DUNCANVILLE, Tex. -- This year, Adidas has switched up how they run their grassroots circuit. Instead of one spring showcase event and a few in the summer, they have created the Adidas Gauntlet with multiple spring stops and league play before summer finals in Las Vegas. Sunday, five-star sophomore Dennis Smith stole the show at the Dallas Gauntlet, but he wasn't the only major talent in the gym.
When Rivals.com updated the class of 2016 rankings in late March, Dennis Smith entered the rankings as a five-star prospect and the No. 16 player in the country. There is no question that the 6-foot-2 point guard from Fayetteville (N.C.) Trinity Christian is a worthy five-star.
After watching Smith destroy a very talented Dream Vision squad while racking up 37 points, seven assists and six rebounds in an 87-76 win for his Team Loaded squad, it is pretty likely that a ranking of No. 16 wasn't near aggressive enough.
Simply put, Smith looks like a monster talent at the point guard position and a pretty good argument can be made that he should be considered the top point guard in his class. Taking things a step further, if Smith continues to play like he did during the Dallas Gauntlet stop, he will push for the national top five in 2016.
One of the most aggressive drivers in high school basketball regardless of class, Smith has an electric first step and is a beast off the dribble. He reads high ball-screens, changes directions and once he's past the first line of defense, he uses his superfluous athleticism to finish over much larger players in traffic. Smith is lean but already strong, has range past the three-point line, earns trips to the foul line and gives defenders little rest with his attack-mode mentality.
Because he is such an aggressive and attacking player, Smith commits some unnecessary turnovers and takes risks. With time and seasoning, though, there's no reason to think that he won't develop more polish as he matures.
Smith listed offers from Charlotte, VCU and N.C. State and mentioned he has started to hear from Duke, North Carolina and Louisville. New Wake Forest coach Danny Manning was watching him closely on Sunday and Wake will be offering as well. Most likely, many more high-level programs will join the fray after last weekend's action.
For his part, Smith said that he feels like he can get to the basket against any defense. He also felt the work he's been putting in would allow him to shine, so he's not surprised that he played so well on a big stage.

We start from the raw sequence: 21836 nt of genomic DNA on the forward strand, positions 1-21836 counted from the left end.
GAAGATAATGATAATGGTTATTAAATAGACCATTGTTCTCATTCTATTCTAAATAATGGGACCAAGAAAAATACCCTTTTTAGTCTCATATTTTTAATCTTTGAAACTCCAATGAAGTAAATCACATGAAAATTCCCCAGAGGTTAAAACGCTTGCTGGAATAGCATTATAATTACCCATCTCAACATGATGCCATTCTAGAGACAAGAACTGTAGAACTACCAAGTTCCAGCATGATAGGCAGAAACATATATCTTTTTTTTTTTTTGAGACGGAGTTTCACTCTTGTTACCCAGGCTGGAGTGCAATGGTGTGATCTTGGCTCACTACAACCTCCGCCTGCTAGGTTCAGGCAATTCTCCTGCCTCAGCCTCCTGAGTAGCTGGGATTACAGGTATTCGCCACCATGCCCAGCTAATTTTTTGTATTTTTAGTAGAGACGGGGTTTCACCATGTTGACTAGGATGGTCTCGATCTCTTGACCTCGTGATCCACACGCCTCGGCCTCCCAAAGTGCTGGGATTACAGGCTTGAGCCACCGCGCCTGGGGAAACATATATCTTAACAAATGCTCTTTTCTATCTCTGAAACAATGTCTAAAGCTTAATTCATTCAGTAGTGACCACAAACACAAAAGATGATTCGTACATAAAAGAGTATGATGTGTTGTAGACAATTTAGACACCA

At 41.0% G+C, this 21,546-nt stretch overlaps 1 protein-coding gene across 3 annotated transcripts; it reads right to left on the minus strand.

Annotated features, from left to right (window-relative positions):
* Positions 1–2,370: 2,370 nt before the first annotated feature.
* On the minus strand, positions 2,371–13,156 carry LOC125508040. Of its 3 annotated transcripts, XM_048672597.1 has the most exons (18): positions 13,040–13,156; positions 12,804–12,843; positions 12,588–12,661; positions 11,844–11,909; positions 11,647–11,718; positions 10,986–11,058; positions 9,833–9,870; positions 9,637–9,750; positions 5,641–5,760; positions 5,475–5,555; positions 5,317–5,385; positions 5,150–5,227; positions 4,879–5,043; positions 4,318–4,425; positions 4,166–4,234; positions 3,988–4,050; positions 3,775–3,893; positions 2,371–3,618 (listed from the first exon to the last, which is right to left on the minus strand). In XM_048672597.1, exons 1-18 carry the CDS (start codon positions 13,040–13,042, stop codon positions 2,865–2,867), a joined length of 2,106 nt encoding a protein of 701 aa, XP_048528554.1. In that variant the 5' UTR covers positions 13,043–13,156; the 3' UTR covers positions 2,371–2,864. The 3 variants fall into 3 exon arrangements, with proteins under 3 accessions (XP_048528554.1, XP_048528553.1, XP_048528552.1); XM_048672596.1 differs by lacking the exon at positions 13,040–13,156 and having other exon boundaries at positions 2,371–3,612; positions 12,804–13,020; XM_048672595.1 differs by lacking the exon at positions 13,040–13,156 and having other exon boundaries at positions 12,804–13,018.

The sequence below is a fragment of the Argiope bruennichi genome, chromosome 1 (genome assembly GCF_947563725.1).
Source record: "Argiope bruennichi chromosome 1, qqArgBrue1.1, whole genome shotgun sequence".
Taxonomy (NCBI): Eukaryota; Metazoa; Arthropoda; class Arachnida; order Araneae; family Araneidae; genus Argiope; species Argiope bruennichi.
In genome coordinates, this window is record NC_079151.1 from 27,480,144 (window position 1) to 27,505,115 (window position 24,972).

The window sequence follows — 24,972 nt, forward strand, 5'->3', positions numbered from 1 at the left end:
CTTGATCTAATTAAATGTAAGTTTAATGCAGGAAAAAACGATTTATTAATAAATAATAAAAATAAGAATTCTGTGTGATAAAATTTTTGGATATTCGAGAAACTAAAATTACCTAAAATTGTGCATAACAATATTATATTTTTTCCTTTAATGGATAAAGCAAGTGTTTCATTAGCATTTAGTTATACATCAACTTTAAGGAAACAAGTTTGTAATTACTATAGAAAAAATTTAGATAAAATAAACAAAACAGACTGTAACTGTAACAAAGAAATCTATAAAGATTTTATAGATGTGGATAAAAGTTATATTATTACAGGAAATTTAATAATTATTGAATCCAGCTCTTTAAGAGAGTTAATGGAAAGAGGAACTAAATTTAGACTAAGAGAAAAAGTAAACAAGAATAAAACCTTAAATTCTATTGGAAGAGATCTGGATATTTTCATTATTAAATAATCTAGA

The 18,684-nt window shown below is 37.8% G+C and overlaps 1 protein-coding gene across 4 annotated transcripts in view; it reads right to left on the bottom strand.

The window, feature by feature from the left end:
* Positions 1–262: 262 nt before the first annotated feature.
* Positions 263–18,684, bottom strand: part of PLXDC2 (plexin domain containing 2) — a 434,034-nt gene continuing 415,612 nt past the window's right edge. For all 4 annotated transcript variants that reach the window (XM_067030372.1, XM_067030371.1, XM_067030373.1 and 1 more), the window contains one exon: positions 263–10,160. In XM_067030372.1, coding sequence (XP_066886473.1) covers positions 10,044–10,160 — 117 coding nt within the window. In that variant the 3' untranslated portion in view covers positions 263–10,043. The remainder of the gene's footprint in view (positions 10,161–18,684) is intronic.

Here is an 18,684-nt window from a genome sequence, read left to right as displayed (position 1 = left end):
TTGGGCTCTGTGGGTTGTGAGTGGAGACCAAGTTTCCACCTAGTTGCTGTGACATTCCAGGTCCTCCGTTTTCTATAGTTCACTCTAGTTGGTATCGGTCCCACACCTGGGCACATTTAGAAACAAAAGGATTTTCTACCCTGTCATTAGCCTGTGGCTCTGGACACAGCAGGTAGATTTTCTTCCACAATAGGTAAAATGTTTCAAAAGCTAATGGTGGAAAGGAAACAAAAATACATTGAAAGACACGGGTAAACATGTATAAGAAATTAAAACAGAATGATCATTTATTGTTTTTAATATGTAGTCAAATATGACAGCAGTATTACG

"I think I knew that it was going to happen," Smith said of the attention he's starting to receive. "They say what's done in the dark will come out in the light, I just didn't think it would happen so soon."
Much like Dennis Smith, 2015's Jalen Adams is an athletic and aggressive guard who has a motor that doesn't quit. The product of Ashburnham (Mass.) Cushing Academy wasn't forcing his offense for Mass Rivals on Sunday, but the 6-foot-1 guard who ranks No. 27 in the class of 2015 was in total control of the game whenever he was on the floor in the Rivals' 66-50 win over New Orleans Elite.
A gifted scorer with a big-time first step and loads of confidence, Adams is more combo guard than true point guard. But, he sees the court very well and if his teammates get open, he will find them. On Sunday, Adams had six assists with zero turnovers and was pretty efficient with his minutes.
A marked man because his name has gotten out as a top prospect, Adams doesn't feel any extra pressure to perform at a high level.
"Not at all, I don't feel any pressure," Adams said. "It's still just playing basketball. I can do that."
On the recruiting front, Adams said that he felt there were four programs that are starting to put the most effort into his recruitment.
"Creighton, Connecticut, Georgia Tech and Kansas," said Adams when asked who was recruiting him the most aggressively. "Those four are coming at me real hard right now, probably more than anybody else."
Adams also listed offers from Providence, Rhode Island and Kansas State and said that he'd like to move towards finalizing things by the end of th summer. Many observers have felt that UConn and Kevin Ollie will be tough to beat -- especially coming off of a national championship -- and Adams said that Ollie has his full attention.
"He's really cool," said Adams. "I like him a lot. He's been there at the highest level before and knows what it takes for a player to get there."
Brown getting better
When you are already ranked No. 11 overall in your class, there's not a lot of room for upward movement. Marietta (Ga.) Wheeler's Jaylen Brown is working hard to make his way up the list, though. Playing with his Game Elite squad, the 6-foot-7 small forward was the talk of the Dallas Gauntlet after torching anybody who got in his way on Friday and Saturday. Sunday wasn't quite as dominant a day for Brown and he struggled a bit with turnovers, but his confidence and alpha dog mentality were quite evident.